So what is going on in boating on the East Coast of the US? I went to the Annapolis Boat Shows to find out.

The Annapolis Boat Show is really two shows. The first show is the United States Sailboat Show, with over 165 sailboats in the water. This year there were more large catamarans than ever before. Jeanneau introduced their new 64’ monohull, which they call a “superyacht of sailboats.” Room, room, room, and well equipped, too, with a 180 hp Volvo, bow and stern thruster, electric winches, and lots of amenities. While it might be a while before one comes to the NW, you can take a virtual tour and watch a walk around boat tour courtesy of Boattube. Particularly impressive are the perfectly flat foredeck hatches.

Marlow Hunter showed their new pilothouse M47 sailboat for the first time. This new boat could be a hit in the Northwest. Imagine sailing in an enclosed pilothouse with full wrap around windows. In comfort, attention to detail, and styling, this is a far cry from the legacy Hunter line.

The new Marlow Hunter 47

The new Marlow Hunter 47

There were not just large sailboats, but plenty of small sailboats too. Some of my personal favorites were the Alerion 28 and 38. Just imagine yourself out for an afternoon sail with friends or your significant other in these classic sailing yachts. The lines and build are beautiful.

The catamaran display area had more boats than ever before, and they were larger, too. The room and performance in the new cruising cats makes them a compelling option. High on this list at the Annapolis show was the formidable Gunboat brand. They look fast and sexy with their wave piercing hulls and sleek, stark design. The Gunboat 55 was named Cruising World’s Boat of the Year after the show. In Cruising World’s sea trials the Gunboat showed what it can do in a 30-knot squall with a comfortable 20 knots of boat speed.

A Lagoon cruising catamaran.

A Lagoon cruising catamaran.

If the foiling boats in the Americas Cup give you a thrill, take a look at the foiling Gunboat G4. Built of carbon fiber, boats like this are not for the feint of heart and will require new sailing, or shall we say, flying techniques. Want to see what happens when things go bad? Click Here. And this was with Gunboat president Peter Johnstone at the helm of Hull #1. G4 Hull #2 is under construction and looking for an owner. You know what they say: “If you have to ask the price …”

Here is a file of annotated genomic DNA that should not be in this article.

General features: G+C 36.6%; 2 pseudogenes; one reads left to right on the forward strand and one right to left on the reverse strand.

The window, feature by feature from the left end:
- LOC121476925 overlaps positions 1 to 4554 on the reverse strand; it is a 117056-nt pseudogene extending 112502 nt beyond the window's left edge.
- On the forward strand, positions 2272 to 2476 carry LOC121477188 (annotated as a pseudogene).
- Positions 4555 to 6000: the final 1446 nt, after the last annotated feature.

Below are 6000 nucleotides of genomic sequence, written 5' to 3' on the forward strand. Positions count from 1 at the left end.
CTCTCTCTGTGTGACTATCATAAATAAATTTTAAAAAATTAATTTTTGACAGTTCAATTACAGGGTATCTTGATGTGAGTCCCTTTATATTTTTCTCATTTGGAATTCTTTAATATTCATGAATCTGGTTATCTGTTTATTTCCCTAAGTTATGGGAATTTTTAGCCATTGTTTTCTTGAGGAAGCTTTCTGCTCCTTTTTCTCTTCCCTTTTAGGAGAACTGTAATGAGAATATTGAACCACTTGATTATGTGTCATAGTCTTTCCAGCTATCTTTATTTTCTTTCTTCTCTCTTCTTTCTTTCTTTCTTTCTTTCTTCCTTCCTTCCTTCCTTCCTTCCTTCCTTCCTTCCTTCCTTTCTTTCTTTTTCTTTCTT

You don’t need to be Larry Ellison to fund a foiling sailboat. For about $31,000, not including shipping from the UK, you can have a Whisper foiling catamaran. This is a lot of fun in just 18′ of molded carbon fiber. The one shown at the show sold before the show was over. You can see what I mean here.

The prevalence of foiling cats makes me wonder if we’ll see one in the next Race to Alaska, aka R2AK. Could a foiling cat make the trip from Victoria to Ketchikan in two or three days? That would mean an average course made good of somewhere between 11and 16 knots. Doable in a foiling cat, but what a ride that would be!

Speaking of the Race to Alaska, if you have not seen the audacious R2AK smackdown video challenging Larry Ellison to enter one of his foiling boats click here.

At the end of the sailboat show there was a large rooftop party to watch the quick breakup of the display boats with 165 sailboats exiting the in the water area to be replaced by the powerboats for the United States Powerboat Show that opened just 3 days later.

The Powerboat Show

Just three days after the sailboat show ended, the powerboat show began. And the news from the powerboat show was like the sailboat show: bigger is better. New, bigger boats from Sabre and its sister brand Back Cove, Hinckley, Maritimo, Grand Banks, Ocean Alexander, Marlow and others showed that mid-sized yachts are getting bigger and more luxurious.

A new Hinckley powerboat.

A new Hinckley powerboat.

Northwest builders were well represented in Annapolis, with a broad array of boats from Aspen, Coastal Craft, Nordic Tug, Ranger Tug, North Pacific and others displayed throughout the show.

The uplands display areas featured over 460 different companies exhibiting many accessories seen before at other shows. A good boat show is still the place to go to see demos of the latest marine electronics. We got to play with the latest electronics from all the major manufacturers and they continue to make strides in ease of use and performance.

One product that stood out in the accessory display area was the Sirius SOS Distress Light. This is a floating LED flashing device, with a daytime signal flag, that meets the USCG requirement as an approved alternative to pyrotechnic flares on boats. The cost of the Sirius SOS light is about $100. It can be seen from up to 10 miles away and will work for hours from three C alkaline batteries. This device solves two problems that boaters frequently face: keeping current flares aboard, and disposing of expired flares. The Sirius SOS Distress Light never expires and doesn’t need to be disposed of.

Mark Bunzel

Mark Bunzel is the Editor and Publisher of the Waggoner Cruising Guide, an annual cruising guide covering all the great marinas and anchorages in the Pacific Northwest and British Columbia Coast, from Olympia to Ketchikan.

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